Hebrews 1 The Father and the Son
The epistle of Hebrews is a treasure, in which we find Paul at his theological best—bearing powerful witness of the divinity of Jesus Christ (look for special names and titles of Christ), of the priesthood of God, and of other great gospel truths. Scholars have doubted whether Paul was the true author or the sole author; but it is interesting that the Prophet Joseph Smith appears to have certified Paul’s authorship in his quote and commentary of Hebrews 11:4 (see The Words of Joseph Smith, p. 40).
Paul wrote this epistle in about 62 A.D. (possibly from Rome), to church members who were converts from Judaism and living in Jerusalem. They were living under great religious persecution, and Paul encourages them in patience and righteousness. In Hebrews 1:1-3 we learn the following:
- God the Father speaks to prophets “in many locations and various ways,” including through His Son Jesus Christ (verses 1-2; see also footnote a).
- Jesus Christ is the Creator of multiple worlds and is “heir of all things” (verse 2; see also verse 10; D&C 76:24; Romans 8:17).
- The Father and the Son are in “the express image” of each other (verse 3; see also John 14:9). We may derive from this that because Jesus Christ has a body of flesh and bones (see Luke 24:39), so does the Father.
- The Savior upholds “all things by the word of his power” (verse 3). Evidently (except mankind), all things created obey Him because they honor Him and His word; see Helaman 12:7-17.
- Our Redeemer fulfilled the Atonement “by himself;” even the Father temporarily withdrawing His presence and influence (verse 3; see Matthew 27:46; see also the imagery of the solitary “scapegoat”—which Jesus fulfilled—in Leviticus 16:21-22).
Hebrews 2 The Captain of Our Salvation
What witness or evidences does Paul mention in verses 3-4? Note Paul’s preceding admonition in verse 1, “we ought to give the more earnest heed to the things which we have heard” about Jesus Christ and His gospel. In what ways can you give “more earnest heed”?
List the many things Jesus Christ has done for us, as taught in verses 9-11, 14-18. What stands out most for you? Read also Alma 7:11-13.
Hebrews 3 “Harden not Your Hearts”
Continue searching and pondering Paul’s teachings about Jesus Christ, in verses 1-6.
Read also Paul’s recitation of the children of Israel in the wilderness, in verses 8-11, 17-19. The Joseph Smith Translation for Exodus 34:1-2, speaking of the Israelites’ rebellion against the Lord, quotes the Lord as saying: “I will take away the priesthood out of their midst; therefore my holy order, and the ordinances thereof, shall not go before them; … for I have sworn in my wrath, that they shall not enter into my presence, into my rest, in the days of their pilgrimage.” Read also D&C 84:19-28.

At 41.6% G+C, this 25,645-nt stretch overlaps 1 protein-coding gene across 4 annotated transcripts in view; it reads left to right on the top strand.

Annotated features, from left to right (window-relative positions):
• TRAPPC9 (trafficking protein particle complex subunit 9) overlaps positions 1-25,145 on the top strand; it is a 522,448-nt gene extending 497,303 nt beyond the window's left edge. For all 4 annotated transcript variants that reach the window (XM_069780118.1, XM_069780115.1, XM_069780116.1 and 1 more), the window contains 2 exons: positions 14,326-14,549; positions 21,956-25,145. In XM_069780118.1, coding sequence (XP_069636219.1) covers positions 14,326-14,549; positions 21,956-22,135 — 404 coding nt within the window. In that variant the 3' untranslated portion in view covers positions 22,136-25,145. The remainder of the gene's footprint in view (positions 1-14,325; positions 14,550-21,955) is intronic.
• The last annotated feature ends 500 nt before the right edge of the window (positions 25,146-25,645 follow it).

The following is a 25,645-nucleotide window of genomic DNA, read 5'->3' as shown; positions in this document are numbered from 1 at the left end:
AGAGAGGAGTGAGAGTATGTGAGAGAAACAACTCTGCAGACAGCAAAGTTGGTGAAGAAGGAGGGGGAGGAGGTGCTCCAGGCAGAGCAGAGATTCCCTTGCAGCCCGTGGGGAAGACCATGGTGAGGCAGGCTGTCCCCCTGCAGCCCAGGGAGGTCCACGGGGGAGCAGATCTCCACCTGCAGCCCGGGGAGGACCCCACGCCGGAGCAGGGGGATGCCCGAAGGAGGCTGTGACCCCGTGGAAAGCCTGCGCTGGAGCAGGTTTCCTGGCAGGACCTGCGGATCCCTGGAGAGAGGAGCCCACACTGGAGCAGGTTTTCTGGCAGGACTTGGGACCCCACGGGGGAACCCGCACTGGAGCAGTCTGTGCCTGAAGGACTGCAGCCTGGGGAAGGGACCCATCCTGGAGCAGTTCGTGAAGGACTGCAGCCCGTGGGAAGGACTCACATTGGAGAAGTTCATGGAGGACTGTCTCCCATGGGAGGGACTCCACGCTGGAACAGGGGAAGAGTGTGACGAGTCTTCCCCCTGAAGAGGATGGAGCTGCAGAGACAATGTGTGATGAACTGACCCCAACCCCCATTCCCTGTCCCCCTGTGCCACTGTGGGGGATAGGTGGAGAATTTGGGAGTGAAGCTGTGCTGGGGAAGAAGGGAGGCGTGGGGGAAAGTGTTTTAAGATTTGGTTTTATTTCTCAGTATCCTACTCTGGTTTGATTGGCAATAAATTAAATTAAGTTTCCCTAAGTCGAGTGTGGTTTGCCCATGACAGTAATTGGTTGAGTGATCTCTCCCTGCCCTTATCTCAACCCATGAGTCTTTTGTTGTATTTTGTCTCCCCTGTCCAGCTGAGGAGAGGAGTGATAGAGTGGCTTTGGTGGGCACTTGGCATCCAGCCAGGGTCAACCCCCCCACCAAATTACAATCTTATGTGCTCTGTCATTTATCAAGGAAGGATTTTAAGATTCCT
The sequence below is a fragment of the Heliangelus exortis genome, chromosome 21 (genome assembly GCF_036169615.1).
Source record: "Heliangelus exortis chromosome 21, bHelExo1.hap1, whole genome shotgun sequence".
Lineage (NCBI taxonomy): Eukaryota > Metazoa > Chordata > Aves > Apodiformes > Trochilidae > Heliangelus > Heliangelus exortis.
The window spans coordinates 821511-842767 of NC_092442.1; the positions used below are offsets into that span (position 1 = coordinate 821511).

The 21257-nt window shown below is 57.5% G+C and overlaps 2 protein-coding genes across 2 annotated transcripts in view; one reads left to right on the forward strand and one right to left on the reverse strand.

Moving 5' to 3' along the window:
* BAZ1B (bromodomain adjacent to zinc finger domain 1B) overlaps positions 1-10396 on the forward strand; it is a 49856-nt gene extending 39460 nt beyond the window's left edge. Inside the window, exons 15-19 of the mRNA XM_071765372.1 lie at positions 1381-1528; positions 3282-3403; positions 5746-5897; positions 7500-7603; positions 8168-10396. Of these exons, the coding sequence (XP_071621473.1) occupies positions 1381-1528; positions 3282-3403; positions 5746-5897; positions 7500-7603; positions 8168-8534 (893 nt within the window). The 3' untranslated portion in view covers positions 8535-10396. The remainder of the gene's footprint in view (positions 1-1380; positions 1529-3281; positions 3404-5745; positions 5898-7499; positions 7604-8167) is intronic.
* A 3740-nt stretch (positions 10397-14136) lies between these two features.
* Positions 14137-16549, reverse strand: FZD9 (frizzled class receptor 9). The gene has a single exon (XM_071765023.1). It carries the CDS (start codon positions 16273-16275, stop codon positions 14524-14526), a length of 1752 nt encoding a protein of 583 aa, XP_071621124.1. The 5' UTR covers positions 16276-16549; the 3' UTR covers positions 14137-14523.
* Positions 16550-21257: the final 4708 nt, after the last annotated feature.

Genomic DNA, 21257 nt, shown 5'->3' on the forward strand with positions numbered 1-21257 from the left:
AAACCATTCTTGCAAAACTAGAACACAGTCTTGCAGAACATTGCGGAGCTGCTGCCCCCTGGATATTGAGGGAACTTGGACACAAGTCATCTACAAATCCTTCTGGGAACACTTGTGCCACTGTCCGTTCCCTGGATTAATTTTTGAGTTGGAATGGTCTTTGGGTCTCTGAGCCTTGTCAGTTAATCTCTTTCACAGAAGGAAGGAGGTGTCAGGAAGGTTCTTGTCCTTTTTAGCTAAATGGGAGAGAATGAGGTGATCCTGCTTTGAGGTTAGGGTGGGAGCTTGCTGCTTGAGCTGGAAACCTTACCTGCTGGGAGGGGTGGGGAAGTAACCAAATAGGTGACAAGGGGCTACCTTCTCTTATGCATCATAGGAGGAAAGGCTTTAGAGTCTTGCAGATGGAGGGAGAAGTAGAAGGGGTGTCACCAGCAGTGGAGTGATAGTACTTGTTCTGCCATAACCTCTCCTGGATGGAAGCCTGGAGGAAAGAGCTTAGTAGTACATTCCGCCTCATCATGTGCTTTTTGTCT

Next, read Paul’s exhortation to the Hebrew church members (after reminding them of the wilderness experience of their forefathers), in Hebrews 3:12-14. What does it look like to you, for us to “exhort one another daily”? (verse 13).
Hebrews 4-5 Rest
The word rest occurs nine times in chapter 4, and most of those times it means to enter into the Lord’s presence (see Alma 13:16; D&C 84:24). Read Hebrews 4:1-2, 6, 9-11, and summarize what you learn about entering into God’s rest. Then read verses 14-16 and add what you learn about Jesus Christ’s role in our entry into eternal life.
President Joseph F. Smith taught that the rest of God “means entering into the knowledge and love of God, having faith in his purpose and in his plan, to such an extent that we know we are right, and that we are not hunting for something else; we are not disturbed by every wind of doctrine, or by the cunning and craftiness of men who lie in wait to deceive. [It is] rest from the religious turmoil of the world” (Cited in Bruce R. McConkie, Mormon Doctrine, p. 633).
And the following definition, under “Rest,” comes from Guide to the Scriptures (at churchofjesuschrist.org): “The enjoyment of peace and freedom from worry and turmoil. The Lord has promised such rest to His faithful followers during this life. He has also prepared a place of rest for them in the next life.”
Next, we learn in Hebrews 5 that those called to minister as the Savior’s authorized servants are to strive to be like Christ and to minister as He does. Read verses 1-4, looking for these teachings.
Hebrews 6 “An Anchor of the Soul”
In verses 4-8 Paul teaches about those who become sons of perdition, then offers a contrast as he teaches about those who become exalted, in verses 9-19. Search verses 10-20 for teachings that help us in our quest for eternal life. Also, note the following:
- Verse 10 Read also Matthew 25:40.
- Verse 12 Read also D&C 21:4-6.
- Verse 15 appears to be a reference to Abraham having his calling and election made sure.
- Verse 16 Compare this kind of oath to the experience of Nephi and Zoram in 1 Nephi 4:31-35.
- Verses 18-19 Glorious hope! Read also Ether 12:4.
- Verse 19 Entering into the veil can refer to the Holy of Holies in the Tabernacle of Moses and later in the Temple of Solomon, which a high priest did on the Day of Atonement, playing the role of the Savior in preparing the way for each of us to pass through the temple veil into His holy presence (see Leviticus 16; see also D&C 107:18-19; more of this to come in Hebrews 7-10). Of course, we also pre-perform this experience in our modern-day temple endowment experience.
- Verse 20 Again, our “forerunner” through the veil is Jesus Christ.